Hey stoner stereotypes, see ya at Hippie Hill! I jk -- you can do way better on International Stoner Day this year in the Bay. Instead of watching wobbly teenagers inhale from "joints" the size of their lacrosse stick in Golden Gate Park (also avoid Haight Street today like the plague), steer your buzzed bumblings towards these carefully curated events that are sure to be safe, amaaaazing spaces for mature marijuana users.
It's a great day to hit up your fave dispensary, too -- many are offering deals and free joints to patients [e.g., the Castro's Apothecarium, where the Sisters of Perpetual Indulgence will be holding court all day.] Other year-round best bets for the blazed: the Audium, the brand-new Exploratorium, or your couch. Read more »
Assemblymember Tom Ammiano’s new medical marijuana bill seems pretty straightforward. Almost everyone in the medpot biz thinks there ought to be some sort of statewide regulations for a growing industry that operates in a mish-mash of local jurisdictions with no overall rules. If nothing else, consumer-protection policies ought to be in place. Read more »
In the life of Snoop Lion (or Doggy Dogg, for those who were done with hip-hop after Chronic 2000), there have been many steps made purely for monetary return. A partial list: various malt liquor endorsements, the AOL commercial co-starring Jerry Stiller, iFizzle, a line of clothing for dogs, an anti-viral ad campaign entitled "Hack is Wack." One is to be excused if news of Reincarnated, the rapper's reggae album produced by Major Lazer and featuring the drumming talent of the Police's Stewart Copeland doesn't set fire to one's creative synapses.
Thank Jah he and his wife Shante co-executive produced a documentary about the making of the album in Jamaica for Vice. Somewhere in those 96 minutes, I started to feel better about things. Read more »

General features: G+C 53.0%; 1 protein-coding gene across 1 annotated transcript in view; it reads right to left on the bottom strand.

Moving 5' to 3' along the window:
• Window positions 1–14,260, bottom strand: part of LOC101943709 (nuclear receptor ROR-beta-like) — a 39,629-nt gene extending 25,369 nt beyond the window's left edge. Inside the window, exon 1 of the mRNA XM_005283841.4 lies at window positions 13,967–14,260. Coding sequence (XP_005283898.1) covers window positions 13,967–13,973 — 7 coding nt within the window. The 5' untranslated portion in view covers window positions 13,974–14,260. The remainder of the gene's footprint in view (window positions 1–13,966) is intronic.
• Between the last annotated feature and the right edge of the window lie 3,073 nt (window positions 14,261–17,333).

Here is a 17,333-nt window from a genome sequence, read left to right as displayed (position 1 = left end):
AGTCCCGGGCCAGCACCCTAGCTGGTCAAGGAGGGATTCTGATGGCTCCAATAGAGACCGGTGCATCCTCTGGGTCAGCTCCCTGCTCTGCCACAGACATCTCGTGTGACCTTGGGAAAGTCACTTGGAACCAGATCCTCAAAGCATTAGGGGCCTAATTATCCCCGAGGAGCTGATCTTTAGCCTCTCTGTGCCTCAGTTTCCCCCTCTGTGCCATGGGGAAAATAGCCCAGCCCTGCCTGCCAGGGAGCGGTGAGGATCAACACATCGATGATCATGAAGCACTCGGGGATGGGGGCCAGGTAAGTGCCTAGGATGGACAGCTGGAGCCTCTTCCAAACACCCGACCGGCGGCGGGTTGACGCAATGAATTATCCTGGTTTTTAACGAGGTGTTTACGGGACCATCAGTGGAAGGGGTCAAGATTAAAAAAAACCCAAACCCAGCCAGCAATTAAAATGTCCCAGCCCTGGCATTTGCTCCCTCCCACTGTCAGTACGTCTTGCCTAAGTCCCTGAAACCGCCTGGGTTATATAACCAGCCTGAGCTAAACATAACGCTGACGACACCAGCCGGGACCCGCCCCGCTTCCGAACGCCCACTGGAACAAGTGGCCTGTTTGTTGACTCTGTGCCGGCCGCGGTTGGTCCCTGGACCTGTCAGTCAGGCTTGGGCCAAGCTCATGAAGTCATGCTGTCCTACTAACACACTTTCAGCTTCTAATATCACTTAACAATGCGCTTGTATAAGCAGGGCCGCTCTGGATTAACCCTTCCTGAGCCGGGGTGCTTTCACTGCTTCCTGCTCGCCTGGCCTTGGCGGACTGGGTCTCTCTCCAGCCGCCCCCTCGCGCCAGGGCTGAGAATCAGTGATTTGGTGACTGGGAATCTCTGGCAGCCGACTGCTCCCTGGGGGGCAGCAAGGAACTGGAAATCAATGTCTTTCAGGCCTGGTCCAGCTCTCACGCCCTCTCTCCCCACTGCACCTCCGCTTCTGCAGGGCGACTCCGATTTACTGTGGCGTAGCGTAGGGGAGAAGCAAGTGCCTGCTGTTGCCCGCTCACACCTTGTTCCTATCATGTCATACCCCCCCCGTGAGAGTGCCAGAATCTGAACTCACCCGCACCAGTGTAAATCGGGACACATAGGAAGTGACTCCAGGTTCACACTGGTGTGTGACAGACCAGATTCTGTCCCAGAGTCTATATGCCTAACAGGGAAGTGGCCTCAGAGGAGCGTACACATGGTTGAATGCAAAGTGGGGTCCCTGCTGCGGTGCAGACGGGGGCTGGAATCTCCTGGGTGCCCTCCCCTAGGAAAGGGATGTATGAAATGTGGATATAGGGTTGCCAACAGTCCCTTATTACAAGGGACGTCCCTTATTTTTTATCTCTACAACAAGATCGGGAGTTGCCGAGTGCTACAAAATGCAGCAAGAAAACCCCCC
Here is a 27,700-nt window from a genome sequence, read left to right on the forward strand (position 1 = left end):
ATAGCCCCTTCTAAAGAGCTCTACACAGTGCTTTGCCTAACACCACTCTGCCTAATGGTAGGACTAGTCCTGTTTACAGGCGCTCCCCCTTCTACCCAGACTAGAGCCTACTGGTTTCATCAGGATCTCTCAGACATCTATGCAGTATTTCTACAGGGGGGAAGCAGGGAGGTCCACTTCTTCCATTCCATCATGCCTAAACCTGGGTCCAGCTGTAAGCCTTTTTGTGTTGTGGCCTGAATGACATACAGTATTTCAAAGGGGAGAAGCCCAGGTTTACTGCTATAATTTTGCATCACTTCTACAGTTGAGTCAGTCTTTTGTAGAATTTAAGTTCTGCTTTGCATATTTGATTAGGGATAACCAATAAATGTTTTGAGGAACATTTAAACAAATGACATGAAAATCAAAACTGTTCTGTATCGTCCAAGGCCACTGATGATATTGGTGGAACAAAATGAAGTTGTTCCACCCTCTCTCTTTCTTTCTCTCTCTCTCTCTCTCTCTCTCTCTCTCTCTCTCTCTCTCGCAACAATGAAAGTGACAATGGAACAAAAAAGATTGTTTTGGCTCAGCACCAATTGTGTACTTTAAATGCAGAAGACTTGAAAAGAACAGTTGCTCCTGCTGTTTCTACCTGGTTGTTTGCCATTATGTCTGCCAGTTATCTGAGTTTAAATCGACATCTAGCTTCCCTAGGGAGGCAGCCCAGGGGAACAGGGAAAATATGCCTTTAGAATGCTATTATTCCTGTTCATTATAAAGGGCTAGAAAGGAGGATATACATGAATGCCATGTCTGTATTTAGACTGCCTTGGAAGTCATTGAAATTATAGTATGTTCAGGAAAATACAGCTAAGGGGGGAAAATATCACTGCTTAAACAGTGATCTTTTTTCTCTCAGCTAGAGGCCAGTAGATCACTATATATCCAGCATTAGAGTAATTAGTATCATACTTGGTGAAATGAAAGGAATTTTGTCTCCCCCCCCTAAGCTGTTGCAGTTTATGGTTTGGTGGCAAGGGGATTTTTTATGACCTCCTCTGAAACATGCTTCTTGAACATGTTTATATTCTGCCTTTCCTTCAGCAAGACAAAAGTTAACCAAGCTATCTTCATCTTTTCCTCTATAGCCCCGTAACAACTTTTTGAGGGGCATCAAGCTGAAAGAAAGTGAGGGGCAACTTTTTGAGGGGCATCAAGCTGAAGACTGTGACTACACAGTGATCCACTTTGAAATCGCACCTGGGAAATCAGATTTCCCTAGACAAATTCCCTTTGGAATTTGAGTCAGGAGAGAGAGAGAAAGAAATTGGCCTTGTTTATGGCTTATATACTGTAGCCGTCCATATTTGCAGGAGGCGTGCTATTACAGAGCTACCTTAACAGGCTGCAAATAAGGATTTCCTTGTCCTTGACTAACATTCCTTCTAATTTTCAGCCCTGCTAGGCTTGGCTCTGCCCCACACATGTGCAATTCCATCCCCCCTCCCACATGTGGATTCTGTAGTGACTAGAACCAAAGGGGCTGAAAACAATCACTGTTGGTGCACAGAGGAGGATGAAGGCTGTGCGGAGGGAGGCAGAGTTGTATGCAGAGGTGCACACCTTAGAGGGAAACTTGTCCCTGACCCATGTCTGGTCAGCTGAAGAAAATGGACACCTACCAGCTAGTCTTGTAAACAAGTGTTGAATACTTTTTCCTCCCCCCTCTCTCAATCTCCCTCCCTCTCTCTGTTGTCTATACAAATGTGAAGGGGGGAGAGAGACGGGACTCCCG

Today was the grand opening for a new dispensary just steps from the front door of Mezzanine and right down the block from a rapidly-changing Sixth Street. Long-time medical marijuana patients may recognize some familiar faces -- Bloom Room employs many of the staff and management from Medithrive, the Mission Street dispensary was was forced to close "for the children" back in November of 2011. Read more »
Sadness, anger, and confusion hung thick in the fragrant, smoky air of two of San Francisco's oldest and most prominent medical marijuana dispensaries – HopeNet in SoMa and Vapor Room in Lower Haight – during their last day in business yesterday, the latest victims of an aggressive federal government crackdown on the industry.
Throughout the day, vendors, patients, neighbors, and well-wishers stopped in to say goodbye and commiserate over a trend that just doesn't make sense to them, or to the local politicians and city officials that have spent years setting up a regulatory structure that had legitimized the cannabis industry, which thrived as the rest of the economy suffered through the recent recession.
“I've always treated this as if it were just a nice coffee house. I'm not an outlaw,” said Martin Olive, whose Vapor Room was a friendly community gathering place and active member of the local business community that gave away free bags of vaporized marijuana to low-income patients on a daily basis. “I almost forgot I was breaking federal law. It was so normal, so legitimate.”
The raid on Oaksterdam has just about everyone in local politics engaging in a little head-scratching: What possible reason would the Obama administration have to crack down on medical marijuana in an election year? How does it help the president, who will be facing an unsettled and angry electorate in a still-tough economy, to alienate the pot smoking liberals of the world, who were at one point among his most loyal constituents?
The Bay Citizen ran, without comment or perspective, a Bay City News item Dec. 23 noting that the Hayward Police Department and other local law-enforcement agencies picked up some $1.2 million when the feds disbursed the money that was seized from a marijuana dispensary that was busted in 2006.Read more »
More American teens are smoking pot, and fewer are drinking alcohol, according to a new survey that's at the very least interesting and could be a push for policymakers to start thinking about how we regulate marijuana.Read more »